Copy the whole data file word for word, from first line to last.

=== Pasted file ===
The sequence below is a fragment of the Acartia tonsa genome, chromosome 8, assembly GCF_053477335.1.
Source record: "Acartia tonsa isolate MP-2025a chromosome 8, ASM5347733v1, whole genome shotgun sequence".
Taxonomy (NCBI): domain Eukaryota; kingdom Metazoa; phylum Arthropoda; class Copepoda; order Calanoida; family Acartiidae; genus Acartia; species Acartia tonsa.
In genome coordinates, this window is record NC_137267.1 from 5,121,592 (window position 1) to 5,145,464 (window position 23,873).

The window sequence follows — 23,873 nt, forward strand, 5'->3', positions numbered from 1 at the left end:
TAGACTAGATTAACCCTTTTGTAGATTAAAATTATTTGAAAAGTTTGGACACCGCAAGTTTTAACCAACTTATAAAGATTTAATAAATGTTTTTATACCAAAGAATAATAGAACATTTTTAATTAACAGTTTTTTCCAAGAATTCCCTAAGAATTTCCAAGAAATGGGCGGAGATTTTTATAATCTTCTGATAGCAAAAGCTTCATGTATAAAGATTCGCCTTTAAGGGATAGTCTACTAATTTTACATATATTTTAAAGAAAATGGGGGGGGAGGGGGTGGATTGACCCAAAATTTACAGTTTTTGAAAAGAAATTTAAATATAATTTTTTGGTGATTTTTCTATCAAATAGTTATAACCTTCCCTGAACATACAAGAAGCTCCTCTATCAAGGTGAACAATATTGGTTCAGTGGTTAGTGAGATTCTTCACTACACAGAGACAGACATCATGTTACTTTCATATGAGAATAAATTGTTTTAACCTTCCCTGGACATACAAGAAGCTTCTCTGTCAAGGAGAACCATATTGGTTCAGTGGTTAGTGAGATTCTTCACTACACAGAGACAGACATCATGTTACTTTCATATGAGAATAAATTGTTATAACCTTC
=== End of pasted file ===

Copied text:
The sequence below is a fragment of the Acartia tonsa genome, chromosome 8, assembly GCF_053477335.1.
Source record: "Acartia tonsa isolate MP-2025a chromosome 8, ASM5347733v1, whole genome shotgun sequence".
Taxonomy (NCBI): domain Eukaryota; kingdom Metazoa; phylum Arthropoda; class Copepoda; order Calanoida; family Acartiidae; genus Acartia; species Acartia tonsa.
In genome coordinates, this window is record NC_137267.1 from 5,121,592 (window position 1) to 5,145,464 (window position 23,873).

The window sequence follows — 23,873 nt, forward strand, 5'->3', positions numbered from 1 at the left end:
TAGACTAGATTAACCCTTTTGTAGATTAAAATTATTTGAAAAGTTTGGACACCGCAAGTTTTAACCAACTTATAAAGATTTAATAAATGTTTTTATACCAAAGAATAATAGAACATTTTTAATTAACAGTTTTTTCCAAGAATTCCCTAAGAATTTCCAAGAAATGGGCGGAGATTTTTATAATCTTCTGATAGCAAAAGCTTCATGTATAAAGATTCGCCTTTAAGGGATAGTCTACTAATTTTACATATATTTTAAAGAAAATGGGGGGGGAGGGGGTGGATTGACCCAAAATTTACAGTTTTTGAAAAGAAATTTAAATATAATTTTTTGGTGATTTTTCTATCAAATAGTTATAACCTTCCCTGAACATACAAGAAGCTCCTCTATCAAGGTGAACAATATTGGTTCAGTGGTTAGTGAGATTCTTCACTACACAGAGACAGACATCATGTTACTTTCATATGAGAATAAATTGTTTTAACCTTCCCTGGACATACAAGAAGCTTCTCTGTCAAGGAGAACCATATTGGTTCAGTGGTTAGTGAGATTCTTCACTACACAGAGACAGACATCATGTTACTTTCATATGAGAATAAATTGTTATAACCTTC